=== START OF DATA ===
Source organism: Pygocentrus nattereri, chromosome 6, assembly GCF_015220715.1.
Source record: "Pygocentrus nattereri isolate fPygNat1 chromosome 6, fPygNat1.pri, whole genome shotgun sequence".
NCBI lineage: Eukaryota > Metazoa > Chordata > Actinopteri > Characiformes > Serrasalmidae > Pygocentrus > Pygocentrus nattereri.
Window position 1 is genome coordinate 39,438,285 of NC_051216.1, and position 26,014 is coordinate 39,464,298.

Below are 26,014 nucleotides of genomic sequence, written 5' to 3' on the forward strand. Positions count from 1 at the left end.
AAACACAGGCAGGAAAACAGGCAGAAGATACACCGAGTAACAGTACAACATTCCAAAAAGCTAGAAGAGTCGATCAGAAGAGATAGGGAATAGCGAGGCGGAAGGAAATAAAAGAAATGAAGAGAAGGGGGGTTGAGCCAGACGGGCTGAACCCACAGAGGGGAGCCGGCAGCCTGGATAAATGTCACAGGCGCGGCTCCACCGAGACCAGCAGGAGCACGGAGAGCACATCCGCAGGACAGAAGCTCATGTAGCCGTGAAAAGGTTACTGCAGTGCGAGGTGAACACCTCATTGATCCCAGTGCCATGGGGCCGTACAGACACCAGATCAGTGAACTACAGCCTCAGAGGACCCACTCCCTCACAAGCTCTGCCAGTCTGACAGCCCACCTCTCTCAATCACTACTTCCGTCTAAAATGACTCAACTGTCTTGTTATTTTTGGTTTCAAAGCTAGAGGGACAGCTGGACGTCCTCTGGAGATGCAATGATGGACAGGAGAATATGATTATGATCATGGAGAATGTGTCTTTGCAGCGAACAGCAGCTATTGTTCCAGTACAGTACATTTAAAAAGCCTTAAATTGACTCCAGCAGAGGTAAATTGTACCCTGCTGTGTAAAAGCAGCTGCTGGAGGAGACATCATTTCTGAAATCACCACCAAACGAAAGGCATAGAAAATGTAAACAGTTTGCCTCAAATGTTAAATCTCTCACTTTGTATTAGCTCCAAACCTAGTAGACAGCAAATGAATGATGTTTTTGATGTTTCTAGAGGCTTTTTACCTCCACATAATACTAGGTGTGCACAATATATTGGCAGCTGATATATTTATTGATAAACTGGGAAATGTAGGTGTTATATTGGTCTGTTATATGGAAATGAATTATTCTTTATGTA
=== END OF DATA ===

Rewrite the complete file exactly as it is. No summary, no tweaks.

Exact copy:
Source organism: Pygocentrus nattereri, chromosome 6, assembly GCF_015220715.1.
Source record: "Pygocentrus nattereri isolate fPygNat1 chromosome 6, fPygNat1.pri, whole genome shotgun sequence".
NCBI lineage: Eukaryota > Metazoa > Chordata > Actinopteri > Characiformes > Serrasalmidae > Pygocentrus > Pygocentrus nattereri.
Window position 1 is genome coordinate 39,438,285 of NC_051216.1, and position 26,014 is coordinate 39,464,298.

Below are 26,014 nucleotides of genomic sequence, written 5' to 3' on the forward strand. Positions count from 1 at the left end.
AAACACAGGCAGGAAAACAGGCAGAAGATACACCGAGTAACAGTACAACATTCCAAAAAGCTAGAAGAGTCGATCAGAAGAGATAGGGAATAGCGAGGCGGAAGGAAATAAAAGAAATGAAGAGAAGGGGGGTTGAGCCAGACGGGCTGAACCCACAGAGGGGAGCCGGCAGCCTGGATAAATGTCACAGGCGCGGCTCCACCGAGACCAGCAGGAGCACGGAGAGCACATCCGCAGGACAGAAGCTCATGTAGCCGTGAAAAGGTTACTGCAGTGCGAGGTGAACACCTCATTGATCCCAGTGCCATGGGGCCGTACAGACACCAGATCAGTGAACTACAGCCTCAGAGGACCCACTCCCTCACAAGCTCTGCCAGTCTGACAGCCCACCTCTCTCAATCACTACTTCCGTCTAAAATGACTCAACTGTCTTGTTATTTTTGGTTTCAAAGCTAGAGGGACAGCTGGACGTCCTCTGGAGATGCAATGATGGACAGGAGAATATGATTATGATCATGGAGAATGTGTCTTTGCAGCGAACAGCAGCTATTGTTCCAGTACAGTACATTTAAAAAGCCTTAAATTGACTCCAGCAGAGGTAAATTGTACCCTGCTGTGTAAAAGCAGCTGCTGGAGGAGACATCATTTCTGAAATCACCACCAAACGAAAGGCATAGAAAATGTAAACAGTTTGCCTCAAATGTTAAATCTCTCACTTTGTATTAGCTCCAAACCTAGTAGACAGCAAATGAATGATGTTTTTGATGTTTCTAGAGGCTTTTTACCTCCACATAATACTAGGTGTGCACAATATATTGGCAGCTGATATATTTATTGATAAACTGGGAAATGTAGGTGTTATATTGGTCTGTTATATGGAAATGAATTATTCTTTATGTA